Yelena Eckemoff was born in Moscow and studied at the prestigious Gnessin Academy and the Moscow State Conservatory. She has lived in the United States since 1991, and was a classical pianist until about 2009, when she reinvented herself as a jazz musician. Her new album, Glass Song, has a theme. It is about the particular moment when the ice of winter begins to melt, promising the eventual arrival of spring. Her compositions have titles like “Dripping Icicles” and “March Rain.”
Eckemoff’s classical background is audible in the intricacy and proportion and refinement of each song’s design, and in the measured caution of her improvisations. But she is more romantic impressionist than academic. Her forms, for all their order and precision, are heartfelt. Her sonic metaphors are often apt, like the pretty cycling phrases of high treble melody that stand for “Melting Ice,” and the splashes of light that represent “Cloud Break.”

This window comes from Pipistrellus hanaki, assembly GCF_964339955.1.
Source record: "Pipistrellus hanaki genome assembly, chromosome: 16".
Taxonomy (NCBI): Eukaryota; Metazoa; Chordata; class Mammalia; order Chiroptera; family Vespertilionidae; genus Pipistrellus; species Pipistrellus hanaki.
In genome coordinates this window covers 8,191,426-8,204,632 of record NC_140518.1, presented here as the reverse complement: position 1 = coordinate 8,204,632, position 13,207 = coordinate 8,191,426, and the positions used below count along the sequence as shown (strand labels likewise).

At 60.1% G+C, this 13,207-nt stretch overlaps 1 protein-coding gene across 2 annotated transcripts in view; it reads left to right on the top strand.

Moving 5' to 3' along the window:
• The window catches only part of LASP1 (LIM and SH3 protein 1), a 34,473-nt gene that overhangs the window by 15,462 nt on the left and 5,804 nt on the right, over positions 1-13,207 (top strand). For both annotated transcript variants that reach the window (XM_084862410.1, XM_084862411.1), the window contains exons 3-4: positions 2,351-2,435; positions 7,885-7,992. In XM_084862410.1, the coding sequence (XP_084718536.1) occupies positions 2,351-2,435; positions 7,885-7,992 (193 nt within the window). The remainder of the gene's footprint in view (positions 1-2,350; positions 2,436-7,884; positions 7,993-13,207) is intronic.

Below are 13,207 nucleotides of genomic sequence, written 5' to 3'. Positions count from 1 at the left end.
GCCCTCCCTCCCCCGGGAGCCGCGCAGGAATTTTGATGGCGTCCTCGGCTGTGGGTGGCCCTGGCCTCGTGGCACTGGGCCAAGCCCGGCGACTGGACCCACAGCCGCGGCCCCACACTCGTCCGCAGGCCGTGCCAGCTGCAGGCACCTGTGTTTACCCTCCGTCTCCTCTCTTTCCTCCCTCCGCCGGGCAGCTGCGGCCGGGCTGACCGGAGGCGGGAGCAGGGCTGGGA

The risk with such music is sentimentality and preciousness. Eckemoff protects herself against these pitfalls by employing a world-class, powerfully assertive yet sensitive rhythm section. Bassist Arild Andersen and drummer Peter Erskine had never played together before. It’s difficult to think of a piano trio album, led by the pianist, that is so defined by its bassist and drummer. Andersen’s role is so prominent, and he is positioned so far forward in the mix, that Glass Song is like a piano/bass duo project with drum accompaniment. His rich bass sound, down to its bottom octave, is beautifully recorded; his lyrical, commanding lines flow all through Eckemoff’s fragile melodies; and his looming presence imparts drama. Everything Erskine plays is interesting, whether he is soloing melodically, like on “Dripping Icicles,” or shading and highlighting details within these songs, adding subtle edges.